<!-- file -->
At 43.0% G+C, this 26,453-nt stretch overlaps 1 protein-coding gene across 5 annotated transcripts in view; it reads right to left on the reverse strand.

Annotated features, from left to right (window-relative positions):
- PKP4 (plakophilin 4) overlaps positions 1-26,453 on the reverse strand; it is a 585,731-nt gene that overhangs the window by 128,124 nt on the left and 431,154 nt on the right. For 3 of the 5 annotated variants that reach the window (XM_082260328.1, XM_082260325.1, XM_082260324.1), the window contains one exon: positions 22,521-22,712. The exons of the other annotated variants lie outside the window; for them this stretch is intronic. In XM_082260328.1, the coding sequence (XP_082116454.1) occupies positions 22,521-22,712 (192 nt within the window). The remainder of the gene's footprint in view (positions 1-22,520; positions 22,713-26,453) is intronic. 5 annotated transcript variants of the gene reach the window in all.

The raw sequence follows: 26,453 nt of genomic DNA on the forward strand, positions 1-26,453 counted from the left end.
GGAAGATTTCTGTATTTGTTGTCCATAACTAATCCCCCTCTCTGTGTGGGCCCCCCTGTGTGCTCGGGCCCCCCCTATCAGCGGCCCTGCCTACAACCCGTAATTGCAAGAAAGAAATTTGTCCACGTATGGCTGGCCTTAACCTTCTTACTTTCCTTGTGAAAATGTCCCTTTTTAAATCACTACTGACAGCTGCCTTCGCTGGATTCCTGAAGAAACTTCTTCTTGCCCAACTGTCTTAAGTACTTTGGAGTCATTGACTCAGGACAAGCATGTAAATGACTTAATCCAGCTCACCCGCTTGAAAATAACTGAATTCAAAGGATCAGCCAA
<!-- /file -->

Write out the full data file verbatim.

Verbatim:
At 43.0% G+C, this 26,453-nt stretch overlaps 1 protein-coding gene across 5 annotated transcripts in view; it reads right to left on the reverse strand.

Annotated features, from left to right (window-relative positions):
- PKP4 (plakophilin 4) overlaps positions 1-26,453 on the reverse strand; it is a 585,731-nt gene that overhangs the window by 128,124 nt on the left and 431,154 nt on the right. For 3 of the 5 annotated variants that reach the window (XM_082260328.1, XM_082260325.1, XM_082260324.1), the window contains one exon: positions 22,521-22,712. The exons of the other annotated variants lie outside the window; for them this stretch is intronic. In XM_082260328.1, the coding sequence (XP_082116454.1) occupies positions 22,521-22,712 (192 nt within the window). The remainder of the gene's footprint in view (positions 1-22,520; positions 22,713-26,453) is intronic. 5 annotated transcript variants of the gene reach the window in all.

The raw sequence follows: 26,453 nt of genomic DNA on the forward strand, positions 1-26,453 counted from the left end.
GGAAGATTTCTGTATTTGTTGTCCATAACTAATCCCCCTCTCTGTGTGGGCCCCCCTGTGTGCTCGGGCCCCCCCTATCAGCGGCCCTGCCTACAACCCGTAATTGCAAGAAAGAAATTTGTCCACGTATGGCTGGCCTTAACCTTCTTACTTTCCTTGTGAAAATGTCCCTTTTTAAATCACTACTGACAGCTGCCTTCGCTGGATTCCTGAAGAAACTTCTTCTTGCCCAACTGTCTTAAGTACTTTGGAGTCATTGACTCAGGACAAGCATGTAAATGACTTAATCCAGCTCACCCGCTTGAAAATAACTGAATTCAAAGGATCAGCCAA